Typically, it is the female of the species that lights the fuse. Girls are more mature than boys in those awkward pre-teen years, and they usually lead the way with shier and socially clueless boys. When I was in seventh grade, it started. "You know, Maria likes you" one of Maria's friends would whisper to some unsuspecting boy in the schoolyard. "Huh" would come the sophisticated reply. (Seventh grade guys are more interested in sports than girls, and a little slow on the uptake.) "She likes you" whispers Maria's friend a bit more urgently, usually accompanied by a punch in the arm to shake Mr. Right out of his lethargy. What Maria's friend doesn't know is that Mr. Right has no understanding what the term "likes" means in this context, and even if he did, wouldn't have any idea what to do about it.
In the 1950s, nobody talked about sex. You never even heard the word mentioned. Adolescent boys would notice their bodies changing and certain stirrings coming over them, but nobody was there to explain how normal this was. In our Catholic school the Franciscan Brothers who taught us were not the most reliable guides in this wilderness. They might obliquely refer to these feelings as temptations of the devil to be vigorously resisted by doing endless push-ups. And so each boy struggled alone, not realizing that all his classmates were navigating the same uncharted waters. It was an uncomfortable time, full of uncertainty. Through it all, girls were those mysterious creatures that inhabited the classrooms in the other half of the school building.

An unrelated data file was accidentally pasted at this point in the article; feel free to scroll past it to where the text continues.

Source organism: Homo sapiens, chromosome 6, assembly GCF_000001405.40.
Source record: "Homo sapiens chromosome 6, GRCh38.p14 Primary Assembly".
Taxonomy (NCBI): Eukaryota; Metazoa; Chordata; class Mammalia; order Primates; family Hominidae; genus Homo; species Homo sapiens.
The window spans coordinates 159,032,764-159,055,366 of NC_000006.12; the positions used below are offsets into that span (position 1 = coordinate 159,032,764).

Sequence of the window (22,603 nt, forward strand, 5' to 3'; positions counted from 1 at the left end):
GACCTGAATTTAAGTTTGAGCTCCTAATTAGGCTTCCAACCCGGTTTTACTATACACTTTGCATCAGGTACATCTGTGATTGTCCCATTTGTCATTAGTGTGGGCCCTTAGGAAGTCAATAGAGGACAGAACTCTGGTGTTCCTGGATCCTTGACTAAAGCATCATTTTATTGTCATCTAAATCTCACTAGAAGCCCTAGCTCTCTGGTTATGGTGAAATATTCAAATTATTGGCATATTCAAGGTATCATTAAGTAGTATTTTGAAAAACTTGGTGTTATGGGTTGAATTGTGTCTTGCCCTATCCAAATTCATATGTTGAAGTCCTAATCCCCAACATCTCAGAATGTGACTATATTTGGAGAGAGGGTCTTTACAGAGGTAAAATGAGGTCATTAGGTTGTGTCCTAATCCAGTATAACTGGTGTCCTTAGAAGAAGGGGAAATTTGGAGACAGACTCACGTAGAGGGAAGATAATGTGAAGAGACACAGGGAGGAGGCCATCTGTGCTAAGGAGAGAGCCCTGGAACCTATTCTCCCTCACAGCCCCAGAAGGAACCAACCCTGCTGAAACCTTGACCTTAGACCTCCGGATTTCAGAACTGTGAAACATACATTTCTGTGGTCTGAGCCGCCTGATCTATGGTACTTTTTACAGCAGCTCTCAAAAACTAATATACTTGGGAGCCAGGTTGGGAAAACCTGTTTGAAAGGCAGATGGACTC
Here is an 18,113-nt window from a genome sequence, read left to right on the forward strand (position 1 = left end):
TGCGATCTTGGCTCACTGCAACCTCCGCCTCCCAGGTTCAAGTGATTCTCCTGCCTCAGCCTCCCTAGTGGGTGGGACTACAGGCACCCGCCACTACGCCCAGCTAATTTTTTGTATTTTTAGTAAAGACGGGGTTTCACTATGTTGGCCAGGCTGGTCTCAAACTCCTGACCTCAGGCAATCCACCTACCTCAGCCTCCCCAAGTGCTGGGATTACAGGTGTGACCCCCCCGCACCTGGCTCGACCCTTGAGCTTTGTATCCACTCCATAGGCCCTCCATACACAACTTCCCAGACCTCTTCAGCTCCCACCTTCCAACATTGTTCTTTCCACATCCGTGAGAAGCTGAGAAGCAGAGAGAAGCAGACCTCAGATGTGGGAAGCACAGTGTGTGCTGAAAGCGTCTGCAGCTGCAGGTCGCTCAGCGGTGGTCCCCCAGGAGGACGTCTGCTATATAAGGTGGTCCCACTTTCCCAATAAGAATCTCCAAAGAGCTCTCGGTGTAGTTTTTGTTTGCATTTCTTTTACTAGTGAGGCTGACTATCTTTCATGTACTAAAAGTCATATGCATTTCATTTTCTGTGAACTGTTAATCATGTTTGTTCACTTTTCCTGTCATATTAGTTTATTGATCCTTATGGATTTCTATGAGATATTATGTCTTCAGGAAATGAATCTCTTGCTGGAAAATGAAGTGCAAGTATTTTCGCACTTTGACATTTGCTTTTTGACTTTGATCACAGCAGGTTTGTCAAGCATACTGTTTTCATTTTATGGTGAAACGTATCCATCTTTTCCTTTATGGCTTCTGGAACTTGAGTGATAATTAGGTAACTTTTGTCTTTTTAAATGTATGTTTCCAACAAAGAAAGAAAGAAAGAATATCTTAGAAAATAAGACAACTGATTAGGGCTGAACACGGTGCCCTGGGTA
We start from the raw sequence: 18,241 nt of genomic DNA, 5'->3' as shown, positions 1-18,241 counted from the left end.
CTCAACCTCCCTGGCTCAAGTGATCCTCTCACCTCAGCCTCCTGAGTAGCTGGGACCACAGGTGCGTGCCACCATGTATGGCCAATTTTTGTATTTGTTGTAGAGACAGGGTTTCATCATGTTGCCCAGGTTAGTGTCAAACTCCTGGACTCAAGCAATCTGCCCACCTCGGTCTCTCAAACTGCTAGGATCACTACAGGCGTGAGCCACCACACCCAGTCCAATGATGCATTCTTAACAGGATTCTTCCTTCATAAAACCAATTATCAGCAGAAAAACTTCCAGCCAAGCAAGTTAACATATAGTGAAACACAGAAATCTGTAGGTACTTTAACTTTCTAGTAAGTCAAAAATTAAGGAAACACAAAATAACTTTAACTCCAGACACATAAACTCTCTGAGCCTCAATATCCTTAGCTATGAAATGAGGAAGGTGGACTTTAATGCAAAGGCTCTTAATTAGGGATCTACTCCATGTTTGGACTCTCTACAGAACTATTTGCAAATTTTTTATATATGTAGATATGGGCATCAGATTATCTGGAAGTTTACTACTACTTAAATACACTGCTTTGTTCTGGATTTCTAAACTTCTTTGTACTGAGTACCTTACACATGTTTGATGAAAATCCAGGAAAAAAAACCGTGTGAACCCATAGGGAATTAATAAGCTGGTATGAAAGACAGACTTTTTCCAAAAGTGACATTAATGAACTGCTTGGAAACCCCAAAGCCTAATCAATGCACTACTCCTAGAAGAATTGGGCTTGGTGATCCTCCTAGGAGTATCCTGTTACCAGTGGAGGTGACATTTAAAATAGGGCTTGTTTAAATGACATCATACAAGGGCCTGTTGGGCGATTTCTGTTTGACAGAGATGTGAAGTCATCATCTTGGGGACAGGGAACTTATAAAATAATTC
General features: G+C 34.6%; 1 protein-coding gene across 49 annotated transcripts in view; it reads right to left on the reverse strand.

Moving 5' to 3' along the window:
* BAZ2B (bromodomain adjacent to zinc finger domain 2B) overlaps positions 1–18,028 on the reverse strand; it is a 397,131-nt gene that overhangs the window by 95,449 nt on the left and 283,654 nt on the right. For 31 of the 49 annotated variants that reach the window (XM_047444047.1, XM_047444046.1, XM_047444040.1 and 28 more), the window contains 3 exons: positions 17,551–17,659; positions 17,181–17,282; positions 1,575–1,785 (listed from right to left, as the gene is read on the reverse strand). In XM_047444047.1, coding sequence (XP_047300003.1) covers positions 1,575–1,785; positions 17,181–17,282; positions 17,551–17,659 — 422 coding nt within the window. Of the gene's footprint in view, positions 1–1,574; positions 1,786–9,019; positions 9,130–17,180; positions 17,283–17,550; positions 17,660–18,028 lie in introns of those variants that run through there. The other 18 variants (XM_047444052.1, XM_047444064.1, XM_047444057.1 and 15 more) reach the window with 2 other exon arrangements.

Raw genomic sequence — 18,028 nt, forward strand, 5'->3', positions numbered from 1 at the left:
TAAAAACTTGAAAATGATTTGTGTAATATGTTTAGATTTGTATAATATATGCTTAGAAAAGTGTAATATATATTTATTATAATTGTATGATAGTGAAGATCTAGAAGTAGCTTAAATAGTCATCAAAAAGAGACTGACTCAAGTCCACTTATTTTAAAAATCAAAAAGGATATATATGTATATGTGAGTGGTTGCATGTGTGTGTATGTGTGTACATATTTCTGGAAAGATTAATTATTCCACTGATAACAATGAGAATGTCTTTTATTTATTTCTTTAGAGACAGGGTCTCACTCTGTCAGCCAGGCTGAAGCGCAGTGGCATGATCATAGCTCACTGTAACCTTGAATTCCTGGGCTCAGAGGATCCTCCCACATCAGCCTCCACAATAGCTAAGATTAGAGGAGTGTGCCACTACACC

My earliest memories of any social contact with girls are the party games like Spin the Bottle and Post Office that were played in someone's basement. Of course the girls (like Eve at the dawning of time) took the lead in organizing these recreations. There was always another room to which the boy and girl singled out to kiss would adjourn, accompanied by the hoots and jeers of their friends. At first the guys were mortified by these activities, but soon learned to happily join in. Suddenly, Moms were finding lipstick on collars, and the race was on. Guys and gals began pairing off and spending time together. Hand-holding in public (never within a mile of school), going to movies, and sharing an ice cream soda at the neighborhood were typical behaviors.
The next step in this drama was called "going steady". Sometimes this new phase of the relationship was cemented with an inexpensive ring or school sweater, but more often than not, it just became understood. Going steady meant you couldn't date other people and that you were off the market for all intents and purposes. Games of Spin the Bottle were rigged so that couples who were going steady always got each other as partners. Some of these tween romances lasted right up to the altar, but usually the road to finding a life partner was littered with a few broken hearts. The increasingly high divorce rate speaks to the fact that lasting compatibility between women and men is elusive...a minefield filled with hazards that can tank any romance.
As a society we need to do more to help boys and girls ease into social relationships. Despite the odds, some of us are lucky enough to find that person who completes us; for this we are most grateful.
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